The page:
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The fastest long-distance runners in the world are living in a London Marathon biosecure bubble at an undisclosed location in England right now, preparing to run 20 laps on Sunday in front of Buckingham Palace. And if that isn’t 2020 in a nutshell, we’re not sure what is—but we are sure we’re eager to watch after such a long marathon dry spell during the pandemic.
The London Marathon typically takes place in April with a field of 40,000 runners. Because of COVID-19, it was rescheduled for Sunday, with a field of about 100 professional athletes who have been repeatedly tested for the novel coronavirus and are living for a week at a biosecure hotel, with 40 acres on which to train. The runners and race staff are also wearing sensors that alert them when they are closer than six feet to someone else, to further mitigate the chance of COVID-19 spread.
“We hope we can be a beacon of light in the darkness, that in our way we can bring people together even while people have to run apart,” said Hugh Brasher, the London Marathon race director, during a press conference. “We all need something to inspire us, to give us hope for the future. And we are trying to give people something to inspire them for their mental and physical health.”
So far the measures seem to be working. A few athletes who were positive for COVID-19 during the required pre-travel testing have stayed home, including Degitu Azimeraw of Ethiopia, who might’ve played into the front of the race with a 2:19:25 personal best.
Make no mistake, though, the field remains historically competitive, including the men’s and women’s marathon world record holders. On the women’s side, Kenya’s Brigid Kosgei, 26, is the headliner and heavy favorite. She set the world record (2:14:04) at the 2019 Chicago Marathon, which is three minutes quicker than her closest competitor, fellow 26-year-old Kenyan Ruth Chepngetich (2:17:08). Vivian Cheruiyot, 37, also of Kenya, will also likely be a factor—she was the 2018 London Marathon champion with a 2:18:31 personal best.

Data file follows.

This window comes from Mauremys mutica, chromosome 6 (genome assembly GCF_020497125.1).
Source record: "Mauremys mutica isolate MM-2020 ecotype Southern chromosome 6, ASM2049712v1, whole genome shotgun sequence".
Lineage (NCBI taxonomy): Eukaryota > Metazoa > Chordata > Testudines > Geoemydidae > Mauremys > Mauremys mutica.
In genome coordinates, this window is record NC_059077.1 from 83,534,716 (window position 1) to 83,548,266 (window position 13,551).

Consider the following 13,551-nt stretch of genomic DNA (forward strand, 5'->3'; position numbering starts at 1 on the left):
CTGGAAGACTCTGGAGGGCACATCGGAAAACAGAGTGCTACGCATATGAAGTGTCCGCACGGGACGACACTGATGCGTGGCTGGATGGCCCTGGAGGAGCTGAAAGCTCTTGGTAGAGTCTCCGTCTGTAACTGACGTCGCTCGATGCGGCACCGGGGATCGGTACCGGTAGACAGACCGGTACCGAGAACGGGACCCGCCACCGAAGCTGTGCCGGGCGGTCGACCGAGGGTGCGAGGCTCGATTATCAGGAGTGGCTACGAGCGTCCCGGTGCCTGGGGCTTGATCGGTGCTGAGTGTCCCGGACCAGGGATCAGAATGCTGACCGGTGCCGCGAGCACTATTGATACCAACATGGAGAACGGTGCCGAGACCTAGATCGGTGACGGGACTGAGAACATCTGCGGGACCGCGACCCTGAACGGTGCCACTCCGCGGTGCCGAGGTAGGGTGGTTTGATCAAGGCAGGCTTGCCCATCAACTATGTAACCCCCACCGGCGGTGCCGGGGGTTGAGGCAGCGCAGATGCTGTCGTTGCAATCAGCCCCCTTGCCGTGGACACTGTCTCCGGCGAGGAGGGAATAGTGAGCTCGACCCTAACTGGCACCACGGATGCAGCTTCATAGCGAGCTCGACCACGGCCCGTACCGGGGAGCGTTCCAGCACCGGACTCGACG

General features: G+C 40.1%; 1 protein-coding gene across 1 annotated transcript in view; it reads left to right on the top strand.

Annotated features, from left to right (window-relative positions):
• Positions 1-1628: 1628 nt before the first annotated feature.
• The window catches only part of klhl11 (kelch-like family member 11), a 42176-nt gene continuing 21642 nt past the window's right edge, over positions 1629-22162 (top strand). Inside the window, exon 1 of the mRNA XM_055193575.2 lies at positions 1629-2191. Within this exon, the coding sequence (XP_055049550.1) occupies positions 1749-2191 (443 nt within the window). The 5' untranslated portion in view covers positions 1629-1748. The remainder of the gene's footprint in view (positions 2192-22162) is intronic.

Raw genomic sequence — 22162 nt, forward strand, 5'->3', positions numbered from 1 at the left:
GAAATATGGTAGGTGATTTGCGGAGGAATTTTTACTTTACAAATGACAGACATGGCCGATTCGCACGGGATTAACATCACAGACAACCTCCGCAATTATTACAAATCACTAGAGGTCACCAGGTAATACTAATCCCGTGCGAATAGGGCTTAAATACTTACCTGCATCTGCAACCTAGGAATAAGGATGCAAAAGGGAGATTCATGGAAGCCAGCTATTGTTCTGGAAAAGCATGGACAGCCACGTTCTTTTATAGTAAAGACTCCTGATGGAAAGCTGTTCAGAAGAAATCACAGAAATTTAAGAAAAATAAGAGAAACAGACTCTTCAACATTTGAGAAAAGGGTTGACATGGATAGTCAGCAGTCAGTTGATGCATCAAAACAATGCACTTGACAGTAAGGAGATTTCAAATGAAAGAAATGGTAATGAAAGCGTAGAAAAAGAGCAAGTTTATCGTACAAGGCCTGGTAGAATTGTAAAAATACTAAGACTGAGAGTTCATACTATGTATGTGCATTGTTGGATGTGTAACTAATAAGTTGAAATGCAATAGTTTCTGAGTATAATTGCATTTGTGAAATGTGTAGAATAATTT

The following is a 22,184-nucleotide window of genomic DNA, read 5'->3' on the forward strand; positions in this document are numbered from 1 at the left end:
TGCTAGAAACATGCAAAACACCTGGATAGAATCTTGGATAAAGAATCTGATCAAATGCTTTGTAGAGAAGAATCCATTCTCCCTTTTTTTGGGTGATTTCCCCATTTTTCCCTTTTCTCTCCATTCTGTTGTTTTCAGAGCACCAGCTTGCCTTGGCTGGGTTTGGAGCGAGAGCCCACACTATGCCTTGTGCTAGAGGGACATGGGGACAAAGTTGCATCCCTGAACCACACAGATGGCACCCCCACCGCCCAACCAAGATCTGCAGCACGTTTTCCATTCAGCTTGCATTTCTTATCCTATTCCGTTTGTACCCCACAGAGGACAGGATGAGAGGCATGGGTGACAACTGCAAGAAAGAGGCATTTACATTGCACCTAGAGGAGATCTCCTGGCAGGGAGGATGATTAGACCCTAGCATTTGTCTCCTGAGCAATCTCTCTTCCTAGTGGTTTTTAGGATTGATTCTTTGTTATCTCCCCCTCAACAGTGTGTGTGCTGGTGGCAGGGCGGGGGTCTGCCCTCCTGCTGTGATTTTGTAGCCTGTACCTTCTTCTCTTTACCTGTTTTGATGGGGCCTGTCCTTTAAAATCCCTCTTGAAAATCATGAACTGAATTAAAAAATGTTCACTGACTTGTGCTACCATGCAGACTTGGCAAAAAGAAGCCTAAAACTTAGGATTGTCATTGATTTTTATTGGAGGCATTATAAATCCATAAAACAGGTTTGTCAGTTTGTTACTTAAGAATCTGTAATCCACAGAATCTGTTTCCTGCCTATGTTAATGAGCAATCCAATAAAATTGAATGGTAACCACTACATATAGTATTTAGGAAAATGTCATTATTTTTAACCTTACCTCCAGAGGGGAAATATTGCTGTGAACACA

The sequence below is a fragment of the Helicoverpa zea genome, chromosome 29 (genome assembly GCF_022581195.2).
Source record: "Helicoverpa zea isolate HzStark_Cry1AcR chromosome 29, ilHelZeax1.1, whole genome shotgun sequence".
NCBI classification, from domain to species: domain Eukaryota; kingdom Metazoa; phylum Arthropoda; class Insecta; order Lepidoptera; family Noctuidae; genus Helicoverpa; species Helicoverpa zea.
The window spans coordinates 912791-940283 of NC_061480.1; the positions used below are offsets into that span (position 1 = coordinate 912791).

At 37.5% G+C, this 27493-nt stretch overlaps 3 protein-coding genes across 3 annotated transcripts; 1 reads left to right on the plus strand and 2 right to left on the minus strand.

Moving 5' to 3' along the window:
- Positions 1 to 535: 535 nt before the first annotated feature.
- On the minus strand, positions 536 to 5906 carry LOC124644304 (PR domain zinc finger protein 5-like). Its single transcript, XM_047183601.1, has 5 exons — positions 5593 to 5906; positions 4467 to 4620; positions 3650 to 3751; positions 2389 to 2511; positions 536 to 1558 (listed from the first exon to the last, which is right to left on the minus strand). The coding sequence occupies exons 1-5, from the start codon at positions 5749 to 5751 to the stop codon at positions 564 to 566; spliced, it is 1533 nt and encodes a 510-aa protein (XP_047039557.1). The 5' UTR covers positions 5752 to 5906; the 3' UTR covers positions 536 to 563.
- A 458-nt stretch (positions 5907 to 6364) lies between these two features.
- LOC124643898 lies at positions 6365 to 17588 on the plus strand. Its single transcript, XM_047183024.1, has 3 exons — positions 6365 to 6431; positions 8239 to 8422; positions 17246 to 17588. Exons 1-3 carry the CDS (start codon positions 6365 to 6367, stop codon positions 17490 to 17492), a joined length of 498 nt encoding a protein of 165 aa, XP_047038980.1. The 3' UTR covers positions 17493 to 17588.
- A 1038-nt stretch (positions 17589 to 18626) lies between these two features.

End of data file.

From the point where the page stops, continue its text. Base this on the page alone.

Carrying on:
The men’s side was a much-hyped matchup between Eliud Kipchoge and Kenenisa Bekele, however Bekele, 38, of Ethiopia (the 10,000-meter world-record holder) announced on Friday that he has withdrawn from the race with a calf injury. Kipchoge, 35, of Kenya owns the world record of 2:01:39 and also is the only person in history to break the two-hour barrier by running 1:59:40 at the exhibition (non-record-eligible) Ineos Challenge a year ago in Vienna. Six other men are entering the race with sub-2:05 personal bests, including Mosinet Geremew of Ethiopia, who’s clocked the fourth-fastest marathon ever (2:02:55).
A sprinkling of Americans will also compete, including Sara Hall, 37, who comes in with a PR of 2:22:16, set at the 2019 Berlin Marathon. Molly Seidel, 26, will race her second 26.2-mile race on Sunday. Her first was the 2020 U.S. Olympic Marathon Trials, where she placed second in 2:27:31 to qualify for the Tokyo Games. Lindsay Flanagan, 29, was 12th at the Trials and has a 2:28:05 best. Olympian Jared Ward, 32, is competing in the men’s field, arriving with his fastest marathon time of 2:09:25.
The race will take place primarily on a 1.3-mile loop around St. James’s Park, adjacent to Buckingham Palace, ending at the traditional finish line on the mall. The course is closed to spectators as part of the effort to maintain a COVID-19-free environment.
How to watch the 2020 London Marathon
Race Start times (U.S. Eastern Standard Time) on October 4, 2020:
Women: 2:15 a.m.
Men: 5:15 a.m.
Wheelchair: 8:12 a.m.
NBC Sports Gold (subscription required)/NBC Sports Network will carry the race live beginning at 2 a.m. Eastern on Sunday. The Olympic Channel will air a replay at 2:30 p.m. Eastern.
Editor’s note: This article has been updated to reflect Kenenisa Bekele’s injury announcement on Friday.